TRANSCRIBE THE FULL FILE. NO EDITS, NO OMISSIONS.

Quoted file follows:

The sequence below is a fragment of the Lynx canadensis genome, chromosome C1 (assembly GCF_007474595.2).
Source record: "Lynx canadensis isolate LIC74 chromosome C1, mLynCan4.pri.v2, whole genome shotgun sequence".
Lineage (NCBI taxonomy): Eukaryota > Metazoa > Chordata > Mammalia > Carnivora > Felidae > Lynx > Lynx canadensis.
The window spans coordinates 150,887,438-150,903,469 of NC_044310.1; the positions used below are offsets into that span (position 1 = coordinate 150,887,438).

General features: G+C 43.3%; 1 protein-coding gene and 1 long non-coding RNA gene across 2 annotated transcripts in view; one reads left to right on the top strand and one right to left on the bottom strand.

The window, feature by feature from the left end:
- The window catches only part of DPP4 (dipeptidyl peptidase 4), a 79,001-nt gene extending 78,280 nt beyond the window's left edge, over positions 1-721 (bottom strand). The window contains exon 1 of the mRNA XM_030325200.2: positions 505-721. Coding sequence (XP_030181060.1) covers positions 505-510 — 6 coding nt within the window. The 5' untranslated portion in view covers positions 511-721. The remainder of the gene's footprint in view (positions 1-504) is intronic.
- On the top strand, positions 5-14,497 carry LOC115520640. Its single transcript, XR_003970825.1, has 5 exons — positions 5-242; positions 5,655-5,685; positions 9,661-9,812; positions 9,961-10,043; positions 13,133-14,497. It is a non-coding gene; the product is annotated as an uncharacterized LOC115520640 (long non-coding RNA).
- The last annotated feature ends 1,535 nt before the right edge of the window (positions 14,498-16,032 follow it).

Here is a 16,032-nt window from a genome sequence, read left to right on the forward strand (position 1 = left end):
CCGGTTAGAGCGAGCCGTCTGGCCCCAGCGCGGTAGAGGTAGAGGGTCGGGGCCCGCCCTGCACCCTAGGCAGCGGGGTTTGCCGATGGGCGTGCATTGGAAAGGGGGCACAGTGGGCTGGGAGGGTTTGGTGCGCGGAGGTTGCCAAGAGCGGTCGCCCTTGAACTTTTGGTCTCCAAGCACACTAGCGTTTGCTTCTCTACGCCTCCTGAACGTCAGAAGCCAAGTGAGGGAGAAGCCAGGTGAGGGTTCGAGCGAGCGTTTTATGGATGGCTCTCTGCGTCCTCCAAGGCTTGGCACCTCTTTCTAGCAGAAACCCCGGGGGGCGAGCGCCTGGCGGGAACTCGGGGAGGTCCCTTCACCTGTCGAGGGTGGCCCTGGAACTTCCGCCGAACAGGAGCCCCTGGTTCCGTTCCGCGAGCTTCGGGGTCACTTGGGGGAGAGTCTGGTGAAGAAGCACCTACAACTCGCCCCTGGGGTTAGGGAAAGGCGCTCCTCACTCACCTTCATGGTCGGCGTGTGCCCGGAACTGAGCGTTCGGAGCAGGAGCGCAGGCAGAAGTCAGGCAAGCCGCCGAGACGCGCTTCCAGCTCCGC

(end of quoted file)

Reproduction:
The sequence below is a fragment of the Lynx canadensis genome, chromosome C1 (assembly GCF_007474595.2).
Source record: "Lynx canadensis isolate LIC74 chromosome C1, mLynCan4.pri.v2, whole genome shotgun sequence".
Lineage (NCBI taxonomy): Eukaryota > Metazoa > Chordata > Mammalia > Carnivora > Felidae > Lynx > Lynx canadensis.
The window spans coordinates 150,887,438-150,903,469 of NC_044310.1; the positions used below are offsets into that span (position 1 = coordinate 150,887,438).

General features: G+C 43.3%; 1 protein-coding gene and 1 long non-coding RNA gene across 2 annotated transcripts in view; one reads left to right on the top strand and one right to left on the bottom strand.

The window, feature by feature from the left end:
- The window catches only part of DPP4 (dipeptidyl peptidase 4), a 79,001-nt gene extending 78,280 nt beyond the window's left edge, over positions 1-721 (bottom strand). The window contains exon 1 of the mRNA XM_030325200.2: positions 505-721. Coding sequence (XP_030181060.1) covers positions 505-510 — 6 coding nt within the window. The 5' untranslated portion in view covers positions 511-721. The remainder of the gene's footprint in view (positions 1-504) is intronic.
- On the top strand, positions 5-14,497 carry LOC115520640. Its single transcript, XR_003970825.1, has 5 exons — positions 5-242; positions 5,655-5,685; positions 9,661-9,812; positions 9,961-10,043; positions 13,133-14,497. It is a non-coding gene; the product is annotated as an uncharacterized LOC115520640 (long non-coding RNA).
- The last annotated feature ends 1,535 nt before the right edge of the window (positions 14,498-16,032 follow it).

Here is a 16,032-nt window from a genome sequence, read left to right on the forward strand (position 1 = left end):
CCGGTTAGAGCGAGCCGTCTGGCCCCAGCGCGGTAGAGGTAGAGGGTCGGGGCCCGCCCTGCACCCTAGGCAGCGGGGTTTGCCGATGGGCGTGCATTGGAAAGGGGGCACAGTGGGCTGGGAGGGTTTGGTGCGCGGAGGTTGCCAAGAGCGGTCGCCCTTGAACTTTTGGTCTCCAAGCACACTAGCGTTTGCTTCTCTACGCCTCCTGAACGTCAGAAGCCAAGTGAGGGAGAAGCCAGGTGAGGGTTCGAGCGAGCGTTTTATGGATGGCTCTCTGCGTCCTCCAAGGCTTGGCACCTCTTTCTAGCAGAAACCCCGGGGGGCGAGCGCCTGGCGGGAACTCGGGGAGGTCCCTTCACCTGTCGAGGGTGGCCCTGGAACTTCCGCCGAACAGGAGCCCCTGGTTCCGTTCCGCGAGCTTCGGGGTCACTTGGGGGAGAGTCTGGTGAAGAAGCACCTACAACTCGCCCCTGGGGTTAGGGAAAGGCGCTCCTCACTCACCTTCATGGTCGGCGTGTGCCCGGAACTGAGCGTTCGGAGCAGGAGCGCAGGCAGAAGTCAGGCAAGCCGCCGAGACGCGCTTCCAGCTCCGC